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|Founded||August 1970Tybee Island, Georgia,|
|Founder||Cecil B. Day|
|Headquarters||Parsippany, New Jersey, U.S.|
Number of locations
|1,728 (December 31, 2018)|
|Patrick Breen (President)|
|Parent||Wyndham Hotels & Resorts|
Days Inn is a hotel chain headquartered in the United States. It was founded in 1970 by Cecil B. Day, who opened the first location in Tybee Island, Georgia. The brand is now a part of the Wyndham Hotels and Resorts, headquartered in Parsippany, New Jersey, which used to be a part of Cendant. As of December 31, 2018, Days Inn includes 1,728 locations worldwide with 137,678 rooms.
Founder Cecil B. Day, before creating Days Inn, had worked in real estate in Atlanta, Georgia, where he built and developed apartment complexes. He also owned several locations of the fast food chains Jiffy Drive-In and Carrols in Atlanta. Day sold his holdings to Phipps Land Company for $14 million in 1969, the largest real estate transaction in the state of Georgia at the time.
Day founded Days Inn on Tybee Island, Georgia, in 1970. He proposed the idea as a means of using a piece of land he owned on the island. When the first Days Inn opened, Day could not find maid service, so he had his children make up the rooms' beds. Also, a truck that delivered furniture was too heavy for the bridge onto the island, so Day's mother hauled furniture onto the island in her station wagon. Despite the criticism that Day faced from friends for wanting to start a new lodging option on a "no-name island" with a flagging tourist economy, the first Days Inn was 100 percent occupied by April 1970. The first property featured 60 rooms and a price of $8 per room.
Later in 1970, Day opened the second location, in Forsyth, Georgia. During a heavy rainstorm a week before construction was completed and the planned opening day, about 20 travelers were allowed to stay at the property, at Day's insistence despite unfinished rooms. Three nights later all 120 rooms were occupied.
Days Inn of America, Inc. began franchising hotels in 1972 and within eight years created a system of more than 300 hotels in the United States, Mexico, and Canada.
Stanley S. Tollman and Monty D. Hundley, via the Tollman-Hundley Hotel Group, became the largest franchisees in the 1980s and bought Days Inn of America. In 1991, they took it into bankruptcy then sold it to Hospitality Franchise Systems. Tollman and Hundley were indicted on federal bank fraud and tax fraud charges because they had not disclosed all assets in the process. Tollman fled to London in 2002, where he fought extradition for many years. In 2008, he agreed to a plea deal that would allow him to return home in exchange for more than $100 million.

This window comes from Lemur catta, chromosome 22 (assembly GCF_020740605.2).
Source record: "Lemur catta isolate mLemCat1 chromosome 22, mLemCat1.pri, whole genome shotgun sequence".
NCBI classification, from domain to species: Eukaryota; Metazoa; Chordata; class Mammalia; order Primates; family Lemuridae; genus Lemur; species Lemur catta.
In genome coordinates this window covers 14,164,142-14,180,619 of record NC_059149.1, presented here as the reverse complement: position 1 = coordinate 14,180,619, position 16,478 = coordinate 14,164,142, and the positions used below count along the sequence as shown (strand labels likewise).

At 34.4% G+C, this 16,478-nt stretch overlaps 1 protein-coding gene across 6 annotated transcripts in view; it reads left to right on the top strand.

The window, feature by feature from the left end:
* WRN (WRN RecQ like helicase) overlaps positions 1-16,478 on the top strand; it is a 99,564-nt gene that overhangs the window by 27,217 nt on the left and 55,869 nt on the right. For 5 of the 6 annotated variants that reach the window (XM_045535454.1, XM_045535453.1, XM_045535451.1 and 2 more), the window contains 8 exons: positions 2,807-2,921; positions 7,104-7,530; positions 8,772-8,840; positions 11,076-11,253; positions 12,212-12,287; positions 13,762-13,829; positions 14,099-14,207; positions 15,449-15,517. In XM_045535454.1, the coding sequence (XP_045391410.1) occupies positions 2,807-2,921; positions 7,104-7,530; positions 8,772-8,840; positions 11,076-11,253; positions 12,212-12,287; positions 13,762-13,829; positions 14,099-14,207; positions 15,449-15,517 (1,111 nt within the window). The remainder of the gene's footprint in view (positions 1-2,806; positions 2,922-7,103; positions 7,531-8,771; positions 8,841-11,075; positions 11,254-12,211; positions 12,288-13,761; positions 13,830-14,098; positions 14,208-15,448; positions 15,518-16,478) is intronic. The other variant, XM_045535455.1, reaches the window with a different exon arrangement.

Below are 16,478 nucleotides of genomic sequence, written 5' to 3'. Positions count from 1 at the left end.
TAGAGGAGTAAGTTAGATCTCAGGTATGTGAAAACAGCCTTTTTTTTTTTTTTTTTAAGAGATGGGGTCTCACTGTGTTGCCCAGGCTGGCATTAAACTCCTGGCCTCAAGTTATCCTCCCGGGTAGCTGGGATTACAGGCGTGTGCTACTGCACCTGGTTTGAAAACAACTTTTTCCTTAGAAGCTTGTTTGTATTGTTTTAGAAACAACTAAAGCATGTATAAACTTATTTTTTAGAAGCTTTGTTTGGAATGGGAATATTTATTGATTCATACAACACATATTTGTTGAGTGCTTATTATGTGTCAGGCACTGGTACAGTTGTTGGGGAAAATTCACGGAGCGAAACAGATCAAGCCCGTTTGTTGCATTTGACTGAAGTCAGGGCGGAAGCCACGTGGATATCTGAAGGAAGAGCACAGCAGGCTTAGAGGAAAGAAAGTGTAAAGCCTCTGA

Starting with the second location in Forsyth, many Days Inns featured a restaurant and gift shop combination called Tasty World. Day refused to sell alcohol at Tasty World restaurants. Day did not drink alcohol and decided to target families with the brand. He noted that his refusal was criticized by bankers, who felt that including a bar would increase profits. Forsyth and many properties after it also featured on-site gasoline pumps to sell unbranded fuel to motel guests. Day, who was a devout Christian, also offered a network of chaplains to provide ministry at each motel.
Days Inn was one of the first hotel chains to offer discounts to senior citizens. It was also among the first to locate its properties along suburban and rural exits on the Interstate Highway System, as opposed to more urban locations.
United Kingdom franchises at motorway service stations
In the UK, the top four motorway services operators have Days Inn hotels.
Days Inn and Moto Hospitality have experimented with two hotels at Wetherby and Winchester Services.
Roadchef have Days Inn Hotels at most of their sites.
Welcome Break brought the Days Inn brand to the UK under licence from the US company. It is now at each service station that has a hotel, and Welcome Break also run a couple of non-motorway hotels, one in Milton Keynes.
Extra Services has Days Inn hotels at most of their sites. They are operated by Welcome Break.
The hotel brands of Days Inn include:
- Days Inn and Days Inn & Suites – Full- or limited-service. Some properties are only rooms; others have rooms mixed with suites.
- Days Hotel: full-service variant found in high-traffic and large cities.
- Days Suites: all-suites variant; may be either full- or limited-service.
- Days Lodge: a short lived chain of lodges.
- Days Park: for recreational vehicles and motor homes.
- Daystop: a budget chain started in 1990 in Lakeville, Minnesota.
- "Form 10-K (Wyndham Hotels and Resorts)" (PDF).
- "Days Inn Locations". DaysInn.com. Retrieved December 25, 2014.
- Day & McCollister 1990, pp. 52–55
- Day & McCollister 1990, pp. 59, 68
- Day & McCollister 1990, pp. 69–70
- Day & McCollister 1990, pp. 90, 92–94
- "History of Empire Resorts, Inc". FundingUniverse. Retrieved January 1, 2015.
- Toy, Vivan S. (March 18, 2010). "Maybe He'll Move to a Hotel". The New York Times.
- Day & McCollister 1990, pp. 99, 100
- Day & McCollister 1990, pp. 99, 128
- Day & McCollister 1990, p. 75
- Jakle, Sculle & Rogers 1996, pp. 188–191
- "Days Inn: Days Hotels". daysinn.com. Retrieved January 1, 2015.
- "Hotels: The Magazine of the Worldwide Hotel Industry". Hotels : The Magazine of Worldwide Hotel Industry. Cahners Pub. 23. 1989. ISSN 1047-2975. Retrieved January 1, 2015.
- Day, Cecil Burke Jr.; McCollister, John (1990). Day by Day: The story of Cecil B. Day and his simple formula for success. New York: Jonathan David Publishers Inc. ISBN 0-8246-0425-3.
- Jakle, John A.; Sculle, Keith A.; Rogers, Jefferson S. (1996). The Motel in America. Johns Hopkins University Press. ISBN 0-8018-5383-4.